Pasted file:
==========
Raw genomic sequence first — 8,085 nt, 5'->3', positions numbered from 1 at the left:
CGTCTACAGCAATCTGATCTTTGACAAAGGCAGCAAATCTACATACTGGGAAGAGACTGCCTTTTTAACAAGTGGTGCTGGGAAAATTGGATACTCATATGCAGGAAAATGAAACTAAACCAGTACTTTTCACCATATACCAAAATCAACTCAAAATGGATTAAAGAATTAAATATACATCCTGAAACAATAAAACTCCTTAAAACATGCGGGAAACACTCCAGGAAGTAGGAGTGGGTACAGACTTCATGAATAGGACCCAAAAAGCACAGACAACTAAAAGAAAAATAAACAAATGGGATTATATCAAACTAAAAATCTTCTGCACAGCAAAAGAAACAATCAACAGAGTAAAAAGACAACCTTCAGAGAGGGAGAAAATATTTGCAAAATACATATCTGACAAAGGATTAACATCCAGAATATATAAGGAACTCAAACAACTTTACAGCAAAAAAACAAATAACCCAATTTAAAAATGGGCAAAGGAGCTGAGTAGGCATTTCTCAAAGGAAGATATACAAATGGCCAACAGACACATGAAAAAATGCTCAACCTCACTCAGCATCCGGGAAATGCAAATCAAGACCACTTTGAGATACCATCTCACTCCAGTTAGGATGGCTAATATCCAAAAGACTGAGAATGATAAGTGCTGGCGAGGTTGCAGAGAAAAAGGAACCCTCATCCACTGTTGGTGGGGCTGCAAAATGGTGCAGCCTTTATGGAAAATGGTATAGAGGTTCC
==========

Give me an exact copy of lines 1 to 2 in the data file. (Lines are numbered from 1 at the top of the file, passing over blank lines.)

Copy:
Raw genomic sequence first — 8,085 nt, 5'->3', positions numbered from 1 at the left:
CGTCTACAGCAATCTGATCTTTGACAAAGGCAGCAAATCTACATACTGGGAAGAGACTGCCTTTTTAACAAGTGGTGCTGGGAAAATTGGATACTCATATGCAGGAAAATGAAACTAAACCAGTACTTTTCACCATATACCAAAATCAACTCAAAATGGATTAAAGAATTAAATATACATCCTGAAACAATAAAACTCCTTAAAACATGCGGGAAACACTCCAGGAAGTAGGAGTGGGTACAGACTTCATGAATAGGACCCAAAAAGCACAGACAACTAAAAGAAAAATAAACAAATGGGATTATATCAAACTAAAAATCTTCTGCACAGCAAAAGAAACAATCAACAGAGTAAAAAGACAACCTTCAGAGAGGGAGAAAATATTTGCAAAATACATATCTGACAAAGGATTAACATCCAGAATATATAAGGAACTCAAACAACTTTACAGCAAAAAAACAAATAACCCAATTTAAAAATGGGCAAAGGAGCTGAGTAGGCATTTCTCAAAGGAAGATATACAAATGGCCAACAGACACATGAAAAAATGCTCAACCTCACTCAGCATCCGGGAAATGCAAATCAAGACCACTTTGAGATACCATCTCACTCCAGTTAGGATGGCTAATATCCAAAAGACTGAGAATGATAAGTGCTGGCGAGGTTGCAGAGAAAAAGGAACCCTCATCCACTGTTGGTGGGGCTGCAAAATGGTGCAGCCTTTATGGAAAATGGTATAGAGGTTCC